The shell museum in Port Stephens has a great collection of cone shells and some really nice paper nautilus shells. The old guy there talked to me for a spell and showed me a blue ringed Octopus (which I still have yet to find in Cronulla) and confirmed that if you are bitten by one, someone just has to give you artificial respiration for 2-12 hours until the poison wears off and you can survive the bite.

I met John the Oyster farmer via Bob next door and he showed me all about oysters, how they grow and harvest them. I took 2 dozen and he lent me a shucking knife.

I cooked  ... a lot ... which is very relaxing for me. The dish rack didn't hold the dishes upright very well, so I found the one that is by the sink now. I hope it works well for you. The other one is in the cabinet above the brooms.

I thought someone broke into the house one night, but the next morning I discovered it was just a very loud mouse nibbling on the bananas!

I got some awesome recordings of the birds early one morning ... probably 5 or 6 different species yelling and screaming at each other. I will try and separate them out and then those sounds will be altered in timbre, pitch and speed as a person moves through the sculpture. Another sculpture will be made of water, from the quiet peeling of the tiny waves at Jimmy's Beach to the thunderous ones crashing in the rocks at Dark Point.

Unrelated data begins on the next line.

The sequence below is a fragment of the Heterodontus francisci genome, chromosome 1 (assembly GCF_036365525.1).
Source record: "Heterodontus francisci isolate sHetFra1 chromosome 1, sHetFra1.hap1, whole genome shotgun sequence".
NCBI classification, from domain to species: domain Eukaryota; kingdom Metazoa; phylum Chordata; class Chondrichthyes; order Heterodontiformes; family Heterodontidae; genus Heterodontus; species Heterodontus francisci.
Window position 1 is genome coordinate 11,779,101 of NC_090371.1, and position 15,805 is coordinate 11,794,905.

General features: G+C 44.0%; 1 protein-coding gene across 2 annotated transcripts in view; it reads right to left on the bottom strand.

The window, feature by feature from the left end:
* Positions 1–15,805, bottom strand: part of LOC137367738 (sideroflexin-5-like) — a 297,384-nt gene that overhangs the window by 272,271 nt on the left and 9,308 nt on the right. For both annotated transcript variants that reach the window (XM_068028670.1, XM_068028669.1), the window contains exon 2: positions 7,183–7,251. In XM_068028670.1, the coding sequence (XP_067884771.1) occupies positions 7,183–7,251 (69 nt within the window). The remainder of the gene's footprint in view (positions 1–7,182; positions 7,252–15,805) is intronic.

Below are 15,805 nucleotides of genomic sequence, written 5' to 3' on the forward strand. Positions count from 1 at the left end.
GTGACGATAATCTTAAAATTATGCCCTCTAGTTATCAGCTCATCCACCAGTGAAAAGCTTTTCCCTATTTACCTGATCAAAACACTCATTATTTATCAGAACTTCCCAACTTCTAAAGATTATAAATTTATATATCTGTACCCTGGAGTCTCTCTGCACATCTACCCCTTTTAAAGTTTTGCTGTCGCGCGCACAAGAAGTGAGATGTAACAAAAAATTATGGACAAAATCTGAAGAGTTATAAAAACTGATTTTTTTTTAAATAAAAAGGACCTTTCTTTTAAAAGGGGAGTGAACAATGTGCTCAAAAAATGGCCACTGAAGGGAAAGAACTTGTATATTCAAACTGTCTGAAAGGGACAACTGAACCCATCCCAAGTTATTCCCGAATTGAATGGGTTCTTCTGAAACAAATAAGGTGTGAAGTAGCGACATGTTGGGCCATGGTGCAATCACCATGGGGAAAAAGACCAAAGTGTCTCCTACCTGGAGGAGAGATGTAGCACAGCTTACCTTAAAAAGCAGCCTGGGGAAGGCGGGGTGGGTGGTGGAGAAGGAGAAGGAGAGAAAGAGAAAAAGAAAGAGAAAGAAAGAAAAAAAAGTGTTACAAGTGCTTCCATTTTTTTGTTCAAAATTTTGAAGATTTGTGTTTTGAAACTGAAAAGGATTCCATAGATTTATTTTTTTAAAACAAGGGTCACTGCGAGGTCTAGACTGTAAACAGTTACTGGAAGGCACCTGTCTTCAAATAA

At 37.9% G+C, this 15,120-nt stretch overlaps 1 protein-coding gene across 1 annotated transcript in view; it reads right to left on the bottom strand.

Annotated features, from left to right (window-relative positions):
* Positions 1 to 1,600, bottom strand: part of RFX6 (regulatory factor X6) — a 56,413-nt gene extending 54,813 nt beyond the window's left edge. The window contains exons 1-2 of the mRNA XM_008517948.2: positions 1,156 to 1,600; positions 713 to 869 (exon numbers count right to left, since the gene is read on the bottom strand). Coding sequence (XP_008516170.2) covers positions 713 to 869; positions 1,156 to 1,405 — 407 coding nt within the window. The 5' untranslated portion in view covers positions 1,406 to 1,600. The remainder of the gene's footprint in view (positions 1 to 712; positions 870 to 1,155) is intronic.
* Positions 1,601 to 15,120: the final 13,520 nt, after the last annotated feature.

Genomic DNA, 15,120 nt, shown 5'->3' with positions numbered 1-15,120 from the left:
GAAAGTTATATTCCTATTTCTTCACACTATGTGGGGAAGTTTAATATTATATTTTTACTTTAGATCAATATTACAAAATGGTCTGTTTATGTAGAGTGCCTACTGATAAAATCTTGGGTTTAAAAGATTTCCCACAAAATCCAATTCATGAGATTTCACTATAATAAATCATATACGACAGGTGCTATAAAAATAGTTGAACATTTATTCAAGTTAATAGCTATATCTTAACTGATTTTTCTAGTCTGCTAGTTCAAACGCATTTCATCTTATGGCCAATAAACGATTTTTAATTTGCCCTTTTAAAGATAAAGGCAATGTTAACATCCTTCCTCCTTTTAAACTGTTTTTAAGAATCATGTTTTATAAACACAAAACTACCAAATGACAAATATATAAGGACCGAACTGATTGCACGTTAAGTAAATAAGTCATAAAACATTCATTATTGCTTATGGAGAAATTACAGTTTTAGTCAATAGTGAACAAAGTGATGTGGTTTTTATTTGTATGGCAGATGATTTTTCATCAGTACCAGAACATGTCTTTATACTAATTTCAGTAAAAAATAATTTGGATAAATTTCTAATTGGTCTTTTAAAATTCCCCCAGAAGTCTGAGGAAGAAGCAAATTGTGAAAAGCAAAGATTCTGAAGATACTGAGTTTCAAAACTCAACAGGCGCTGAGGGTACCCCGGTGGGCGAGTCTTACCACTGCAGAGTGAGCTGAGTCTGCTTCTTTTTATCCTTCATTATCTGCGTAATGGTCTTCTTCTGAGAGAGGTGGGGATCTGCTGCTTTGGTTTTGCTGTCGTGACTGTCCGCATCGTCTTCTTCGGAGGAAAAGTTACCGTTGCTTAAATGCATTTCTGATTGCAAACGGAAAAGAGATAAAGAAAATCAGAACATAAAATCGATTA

I was also allowed the peace of mind to really get into researching Lygia Clark, an artist I am using in my literature review who is one of my favorites.

Everyone on the outside world thinks doing a PhD is like a vacation ... but it's not. For doing a project based on an embodied experience of sculpture involving movement and dance, I've never sat so much in my entire life. And rarely do I have time for my own thoughts. Gunyah let me get back outside, where I feel at home. In another life, I was raised by wolves ... or maybe dolphins. And I was able to daydream and just look at the moon rise from the veranda or down at the benches near the water.

Thanks again for much needed respite from my PhD and time to actually do some artwork.

Jane Polkinghorne and Sarah Newall: upcoming artists-in-residence

Sarah Newall and Jane Polkinghorne